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The tiger is India’s national animal. It is also an endangered animal with India having the most number of tigers. While the animal continues to remain endangered, their numbers are slowly increasing. However the darkest time for the big cat was in 2006 when the reported tiger population in India was only 1,411. But just when it seemed like the species might disappear from the Indian subcontinent, conscious efforts from NGOs and the government helped bring up the numbers. By 2011, the number of tigers slowly increased to 1706. This number further went up to 2,226 in 2014 and is estimated at 2500 as of 2016 according to a statement by the Environment Minister. Based on data from the World Wildlife Fund and the Global Tiger Forum (GTF), the tiger population of the world is estimated at 3890 as of earlier this year. Also Read - MP Police Detains Digvijaya Singh, Uses Water Canons to Disperse Congress Workers Protesting Against Farm Laws | Watch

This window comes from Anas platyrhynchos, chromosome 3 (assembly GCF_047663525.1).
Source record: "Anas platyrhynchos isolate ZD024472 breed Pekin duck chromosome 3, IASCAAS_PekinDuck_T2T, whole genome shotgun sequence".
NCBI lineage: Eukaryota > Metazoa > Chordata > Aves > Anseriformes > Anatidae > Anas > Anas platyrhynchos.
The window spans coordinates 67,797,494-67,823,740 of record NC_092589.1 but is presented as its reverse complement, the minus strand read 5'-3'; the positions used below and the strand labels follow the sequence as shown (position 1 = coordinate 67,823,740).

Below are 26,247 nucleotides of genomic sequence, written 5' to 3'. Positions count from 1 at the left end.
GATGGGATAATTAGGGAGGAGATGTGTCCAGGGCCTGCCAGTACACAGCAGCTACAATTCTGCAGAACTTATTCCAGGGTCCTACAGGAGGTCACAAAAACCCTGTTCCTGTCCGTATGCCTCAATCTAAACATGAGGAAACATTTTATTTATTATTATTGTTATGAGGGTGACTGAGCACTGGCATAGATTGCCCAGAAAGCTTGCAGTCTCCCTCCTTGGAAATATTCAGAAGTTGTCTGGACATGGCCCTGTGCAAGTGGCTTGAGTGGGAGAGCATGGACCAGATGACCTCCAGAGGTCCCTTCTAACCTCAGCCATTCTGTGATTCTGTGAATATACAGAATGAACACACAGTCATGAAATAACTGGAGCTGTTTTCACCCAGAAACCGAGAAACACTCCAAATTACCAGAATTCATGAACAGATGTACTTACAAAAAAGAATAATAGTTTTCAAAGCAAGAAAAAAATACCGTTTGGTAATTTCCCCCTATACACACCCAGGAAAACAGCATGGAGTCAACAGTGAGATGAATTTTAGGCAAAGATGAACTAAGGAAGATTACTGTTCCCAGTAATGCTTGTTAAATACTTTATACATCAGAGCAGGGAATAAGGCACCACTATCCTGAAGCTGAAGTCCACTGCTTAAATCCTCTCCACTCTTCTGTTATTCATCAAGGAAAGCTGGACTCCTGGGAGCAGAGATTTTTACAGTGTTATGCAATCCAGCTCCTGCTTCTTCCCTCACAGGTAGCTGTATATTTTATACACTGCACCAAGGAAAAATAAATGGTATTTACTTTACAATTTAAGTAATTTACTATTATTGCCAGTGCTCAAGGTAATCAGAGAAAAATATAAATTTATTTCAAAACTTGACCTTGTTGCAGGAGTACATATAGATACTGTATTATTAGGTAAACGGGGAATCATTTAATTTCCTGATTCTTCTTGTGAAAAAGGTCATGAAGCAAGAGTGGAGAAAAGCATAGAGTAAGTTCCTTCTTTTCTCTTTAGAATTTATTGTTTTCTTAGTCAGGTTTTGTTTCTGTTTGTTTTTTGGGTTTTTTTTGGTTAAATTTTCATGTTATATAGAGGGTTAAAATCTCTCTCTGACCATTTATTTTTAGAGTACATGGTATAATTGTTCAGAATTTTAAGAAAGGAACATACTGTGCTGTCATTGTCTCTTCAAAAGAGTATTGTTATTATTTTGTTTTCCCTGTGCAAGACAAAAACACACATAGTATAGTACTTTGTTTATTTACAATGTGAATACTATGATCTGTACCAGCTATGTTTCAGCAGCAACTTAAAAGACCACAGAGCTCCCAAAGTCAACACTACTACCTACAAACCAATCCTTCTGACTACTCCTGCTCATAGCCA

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India is home to 49 tiger reserves which are run by the Project Tiger which is the Indian government’s conservation programme launched in 1973. Tiger reserves like Bandipur, Jim Corbett, the Tadoba-Andhari project and Pench are frequented by wildlife lovers. Karnataka has the largest number of tigers in the country (408) while the Nagarjunsagar-Srisailam reserve is the largest in terms of area (3,568 sq km). When it comes to the largest density of tigers in protected areas, Kaziranga National Park in Assam leads the list with 106 tigers.
Earlier, the number of tigers was misleading as the methods used were medieval such as tracing pug marks. However, with modern methods like camera traps which capture the unique prints on tiger skin and DNA analysis, the new numbers are far more reliable and accurate. While the status of the tiger remains ‘endangered’, it is good to see that from Central India to the Himalayan foothills and the Western Ghats, tigers are slowly growing in number.
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